Lessons of the election

In what could turn out to be the most expensive midterm election ever, preliminary results as of this writing show that the Democratic Party has gained 26 seats in the House of Representatives, giving it a 229 to 206 majority there.

At the same time, the Republican Party gained two Senate seats to boost its control over this millionaires’ club to 51 versus the Democrats’ 45. (Four additional Senate seats are still undecided.

What we need to ask is this: What effect will this election, within the framework of the two-party capitalist system, have on the struggles of workers — particularly women, people of color, im/migrants and the LGBTQ community?

Women played a major role in this election, both as candidates and as volunteers who for months canvassed and reached out to voters. Of the 26 House seats gained by the Democrats, it appears that a full 16 will be occupied by women.

Some of the hardest fought races, especially in the South, involved African-American candidates. One is Democrat Stacey Abrams, running for governor of Georgia, who reportedly trailed her Republican opponent by less than 1 percent of the vote. She announced early Wednesday morning that she was not conceding and that her campaign would make sure every vote was counted. A long history of voter suppression in Georgia has aimed at minimizing the Black vote.

Democrat Jered Polis won in Colorado — the first time an openly gay person has been elected governor of a state. Also for the first time, a transgender candidate was nominated by a major party. Christine Hallquist ran for governor of Vermont as a Democrat and got 40 percent of the vote — not enough to win, but a real breakthrough.

All this points to rejection of racism, sexism and homophobia by a significant section of the population after two years of the virulently reactionary politics of the Trump administration.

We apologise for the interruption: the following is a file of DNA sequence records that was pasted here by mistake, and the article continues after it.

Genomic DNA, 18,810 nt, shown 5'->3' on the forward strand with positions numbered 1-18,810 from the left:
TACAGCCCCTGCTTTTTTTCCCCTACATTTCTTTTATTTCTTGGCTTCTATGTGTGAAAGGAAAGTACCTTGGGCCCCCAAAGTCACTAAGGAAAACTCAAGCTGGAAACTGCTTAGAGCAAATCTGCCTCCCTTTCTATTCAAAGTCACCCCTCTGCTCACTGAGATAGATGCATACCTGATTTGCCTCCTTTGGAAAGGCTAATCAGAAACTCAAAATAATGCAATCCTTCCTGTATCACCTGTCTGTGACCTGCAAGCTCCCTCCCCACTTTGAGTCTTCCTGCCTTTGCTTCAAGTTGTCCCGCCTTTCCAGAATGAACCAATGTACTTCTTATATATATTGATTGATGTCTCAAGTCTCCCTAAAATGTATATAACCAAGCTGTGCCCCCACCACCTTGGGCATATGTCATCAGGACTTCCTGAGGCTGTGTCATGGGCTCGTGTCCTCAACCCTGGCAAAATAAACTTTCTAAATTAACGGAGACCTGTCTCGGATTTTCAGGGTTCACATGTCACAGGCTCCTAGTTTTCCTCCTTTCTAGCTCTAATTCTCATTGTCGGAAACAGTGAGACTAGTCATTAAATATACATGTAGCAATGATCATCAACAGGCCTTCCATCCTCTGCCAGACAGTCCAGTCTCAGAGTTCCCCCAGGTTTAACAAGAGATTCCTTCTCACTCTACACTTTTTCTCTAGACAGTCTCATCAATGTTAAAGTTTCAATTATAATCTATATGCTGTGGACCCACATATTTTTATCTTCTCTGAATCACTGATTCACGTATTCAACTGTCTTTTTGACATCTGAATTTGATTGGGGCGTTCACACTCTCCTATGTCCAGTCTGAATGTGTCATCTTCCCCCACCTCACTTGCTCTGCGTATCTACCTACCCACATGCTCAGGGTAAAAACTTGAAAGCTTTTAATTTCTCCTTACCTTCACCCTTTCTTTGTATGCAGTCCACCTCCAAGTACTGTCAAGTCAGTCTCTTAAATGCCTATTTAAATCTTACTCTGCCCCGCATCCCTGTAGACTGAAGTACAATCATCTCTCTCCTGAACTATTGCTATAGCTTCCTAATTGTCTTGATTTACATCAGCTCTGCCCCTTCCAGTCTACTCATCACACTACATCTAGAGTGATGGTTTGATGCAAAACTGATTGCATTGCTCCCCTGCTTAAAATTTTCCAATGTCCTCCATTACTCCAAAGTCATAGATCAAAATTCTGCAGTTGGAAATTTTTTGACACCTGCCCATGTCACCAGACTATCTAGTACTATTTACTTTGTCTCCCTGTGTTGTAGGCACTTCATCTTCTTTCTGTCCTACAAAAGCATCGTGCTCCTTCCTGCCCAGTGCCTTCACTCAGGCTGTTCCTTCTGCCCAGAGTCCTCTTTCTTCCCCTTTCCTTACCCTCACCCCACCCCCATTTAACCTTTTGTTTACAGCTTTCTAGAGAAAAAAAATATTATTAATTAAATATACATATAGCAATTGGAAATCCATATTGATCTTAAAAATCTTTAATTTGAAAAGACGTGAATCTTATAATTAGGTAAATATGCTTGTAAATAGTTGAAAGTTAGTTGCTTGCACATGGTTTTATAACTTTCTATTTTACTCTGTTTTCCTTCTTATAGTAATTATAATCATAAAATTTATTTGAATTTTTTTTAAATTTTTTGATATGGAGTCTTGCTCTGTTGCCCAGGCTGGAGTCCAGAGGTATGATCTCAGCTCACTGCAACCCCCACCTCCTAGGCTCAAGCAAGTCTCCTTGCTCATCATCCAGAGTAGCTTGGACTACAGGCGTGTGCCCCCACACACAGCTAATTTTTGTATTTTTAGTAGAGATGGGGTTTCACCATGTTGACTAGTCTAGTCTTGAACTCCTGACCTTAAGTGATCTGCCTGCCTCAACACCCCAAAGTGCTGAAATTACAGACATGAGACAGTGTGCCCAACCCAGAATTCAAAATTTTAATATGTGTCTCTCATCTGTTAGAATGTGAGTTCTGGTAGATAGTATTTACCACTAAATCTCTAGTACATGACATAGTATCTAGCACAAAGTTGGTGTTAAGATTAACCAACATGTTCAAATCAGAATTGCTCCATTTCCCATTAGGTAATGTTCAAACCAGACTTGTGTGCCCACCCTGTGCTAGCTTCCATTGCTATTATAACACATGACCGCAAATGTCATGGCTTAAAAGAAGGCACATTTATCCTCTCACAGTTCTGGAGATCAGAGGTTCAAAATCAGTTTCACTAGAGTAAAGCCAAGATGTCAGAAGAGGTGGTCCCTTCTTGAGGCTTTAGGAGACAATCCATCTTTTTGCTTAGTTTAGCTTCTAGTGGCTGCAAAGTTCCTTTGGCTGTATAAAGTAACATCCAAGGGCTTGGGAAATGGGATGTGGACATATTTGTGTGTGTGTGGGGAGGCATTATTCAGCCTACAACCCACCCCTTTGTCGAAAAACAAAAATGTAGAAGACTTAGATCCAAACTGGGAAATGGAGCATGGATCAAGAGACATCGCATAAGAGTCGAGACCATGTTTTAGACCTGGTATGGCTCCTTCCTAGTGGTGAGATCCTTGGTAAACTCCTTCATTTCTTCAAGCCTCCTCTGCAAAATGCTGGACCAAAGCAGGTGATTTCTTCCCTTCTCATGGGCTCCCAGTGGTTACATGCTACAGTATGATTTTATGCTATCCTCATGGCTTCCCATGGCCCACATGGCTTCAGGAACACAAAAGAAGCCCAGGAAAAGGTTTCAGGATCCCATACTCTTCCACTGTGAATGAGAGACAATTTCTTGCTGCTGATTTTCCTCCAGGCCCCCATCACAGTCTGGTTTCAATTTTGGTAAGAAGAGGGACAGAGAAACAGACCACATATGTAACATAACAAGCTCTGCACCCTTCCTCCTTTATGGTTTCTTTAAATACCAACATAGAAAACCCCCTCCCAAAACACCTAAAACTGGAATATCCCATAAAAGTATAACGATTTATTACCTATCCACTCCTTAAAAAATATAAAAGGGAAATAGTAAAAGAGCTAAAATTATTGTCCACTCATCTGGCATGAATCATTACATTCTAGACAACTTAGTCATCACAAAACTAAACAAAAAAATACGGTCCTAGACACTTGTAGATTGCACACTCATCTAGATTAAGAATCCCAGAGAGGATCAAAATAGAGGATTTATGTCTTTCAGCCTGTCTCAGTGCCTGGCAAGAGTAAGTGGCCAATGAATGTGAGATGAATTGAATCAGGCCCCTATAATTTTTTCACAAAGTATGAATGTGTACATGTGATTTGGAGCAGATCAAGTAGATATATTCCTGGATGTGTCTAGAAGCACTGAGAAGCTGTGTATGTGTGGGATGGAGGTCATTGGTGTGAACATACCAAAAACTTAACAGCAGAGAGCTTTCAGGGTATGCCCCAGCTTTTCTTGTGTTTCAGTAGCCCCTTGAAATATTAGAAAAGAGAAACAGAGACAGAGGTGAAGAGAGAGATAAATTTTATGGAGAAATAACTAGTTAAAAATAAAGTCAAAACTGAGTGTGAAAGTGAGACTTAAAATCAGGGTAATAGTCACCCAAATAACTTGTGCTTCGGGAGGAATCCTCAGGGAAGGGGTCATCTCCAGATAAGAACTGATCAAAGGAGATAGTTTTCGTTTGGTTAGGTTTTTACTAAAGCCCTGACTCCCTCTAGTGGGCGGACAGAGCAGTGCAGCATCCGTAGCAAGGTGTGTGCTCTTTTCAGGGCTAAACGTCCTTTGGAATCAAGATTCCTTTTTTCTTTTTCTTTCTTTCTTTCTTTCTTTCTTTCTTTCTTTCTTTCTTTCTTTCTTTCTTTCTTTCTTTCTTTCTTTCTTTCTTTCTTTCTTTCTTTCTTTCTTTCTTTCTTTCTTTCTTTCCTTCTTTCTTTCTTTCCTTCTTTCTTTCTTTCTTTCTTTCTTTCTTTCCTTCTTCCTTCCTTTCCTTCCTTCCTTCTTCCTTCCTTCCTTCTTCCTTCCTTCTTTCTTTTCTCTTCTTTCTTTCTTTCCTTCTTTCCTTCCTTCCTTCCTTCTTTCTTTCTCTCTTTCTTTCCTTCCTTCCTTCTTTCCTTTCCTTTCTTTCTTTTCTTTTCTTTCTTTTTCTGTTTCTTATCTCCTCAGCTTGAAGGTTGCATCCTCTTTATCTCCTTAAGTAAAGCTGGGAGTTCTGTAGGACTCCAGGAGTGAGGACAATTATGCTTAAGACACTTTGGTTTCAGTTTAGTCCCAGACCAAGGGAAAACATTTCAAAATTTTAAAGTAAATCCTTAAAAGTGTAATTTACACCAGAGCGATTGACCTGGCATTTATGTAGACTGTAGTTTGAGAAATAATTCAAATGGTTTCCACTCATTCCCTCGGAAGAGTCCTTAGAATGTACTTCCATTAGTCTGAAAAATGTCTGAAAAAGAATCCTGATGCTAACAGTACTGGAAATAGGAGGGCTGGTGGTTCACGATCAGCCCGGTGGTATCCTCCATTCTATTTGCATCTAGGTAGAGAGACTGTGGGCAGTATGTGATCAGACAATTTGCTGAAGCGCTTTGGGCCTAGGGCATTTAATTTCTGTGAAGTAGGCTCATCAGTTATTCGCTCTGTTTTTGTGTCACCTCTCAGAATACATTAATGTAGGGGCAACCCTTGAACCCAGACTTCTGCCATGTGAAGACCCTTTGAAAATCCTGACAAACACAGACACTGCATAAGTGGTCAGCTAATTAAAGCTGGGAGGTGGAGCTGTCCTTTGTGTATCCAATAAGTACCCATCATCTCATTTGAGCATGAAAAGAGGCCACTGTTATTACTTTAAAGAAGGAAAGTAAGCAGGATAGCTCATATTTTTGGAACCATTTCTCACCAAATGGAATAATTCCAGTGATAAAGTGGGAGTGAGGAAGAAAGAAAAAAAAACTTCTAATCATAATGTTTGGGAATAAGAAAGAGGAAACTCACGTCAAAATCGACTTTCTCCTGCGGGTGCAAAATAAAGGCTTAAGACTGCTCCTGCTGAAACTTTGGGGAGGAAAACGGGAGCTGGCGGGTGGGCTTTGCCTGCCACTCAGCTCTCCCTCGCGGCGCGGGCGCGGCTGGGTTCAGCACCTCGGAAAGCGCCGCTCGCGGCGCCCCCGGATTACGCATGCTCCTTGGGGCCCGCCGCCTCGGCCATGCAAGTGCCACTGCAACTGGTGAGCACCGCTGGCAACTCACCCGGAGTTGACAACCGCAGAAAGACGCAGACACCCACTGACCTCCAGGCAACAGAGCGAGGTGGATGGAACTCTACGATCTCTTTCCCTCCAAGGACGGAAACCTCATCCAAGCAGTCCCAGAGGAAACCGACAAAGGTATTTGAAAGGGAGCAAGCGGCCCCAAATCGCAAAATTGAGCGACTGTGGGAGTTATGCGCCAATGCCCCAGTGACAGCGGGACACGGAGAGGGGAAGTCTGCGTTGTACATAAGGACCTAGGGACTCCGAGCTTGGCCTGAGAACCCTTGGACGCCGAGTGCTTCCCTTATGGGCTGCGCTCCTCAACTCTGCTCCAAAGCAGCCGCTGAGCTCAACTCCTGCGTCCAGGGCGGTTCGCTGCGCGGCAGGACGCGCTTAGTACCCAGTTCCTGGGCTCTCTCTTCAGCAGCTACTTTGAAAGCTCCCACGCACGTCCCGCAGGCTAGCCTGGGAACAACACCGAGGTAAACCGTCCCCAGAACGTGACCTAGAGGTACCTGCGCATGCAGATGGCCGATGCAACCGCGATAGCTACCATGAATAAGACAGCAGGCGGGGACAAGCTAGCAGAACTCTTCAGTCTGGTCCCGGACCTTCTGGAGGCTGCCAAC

In exit polls, voters said health care was the most important issue, ahead of the economy. Some 39 percent also said they went to the polls to express their opposition to Trump.

Trump’s election two years ago encouraged the rise of far right, openly racist and even fascist groups. This in turn has been countered by a growing progressive movement in the streets that has far outnumbered the bigots. Low-wage workers and teachers have held walkouts demanding higher pay and better conditions. Women have marched in the millions against misogyny and sexual abuse.

There’s no question that the energy of these mass struggles has now been reflected to some degree in the capitalist electoral arena. But this arena can also be a trap that limits, rather than enhances, these progressive movements.

Nancy Pelosi will become Speaker of the House now that the Democratic Party has a majority there. She has already announced, “We will have accountability and strive for bipartisanship with fairness on all sides.”

That is more than just an olive branch to the Republicans. It is a declaration that the Democratic Party leadership does not want a war with the racist, reactionary Trump administration and will seek to compromise with it. But this administration is already at war with all the progressive forces in this country.

Now is not the time to celebrate an illusory victory. It is the time to build the movement independent of both capitalist parties, taking nourishment from the progressive sentiments expressed by so many millions in this election.

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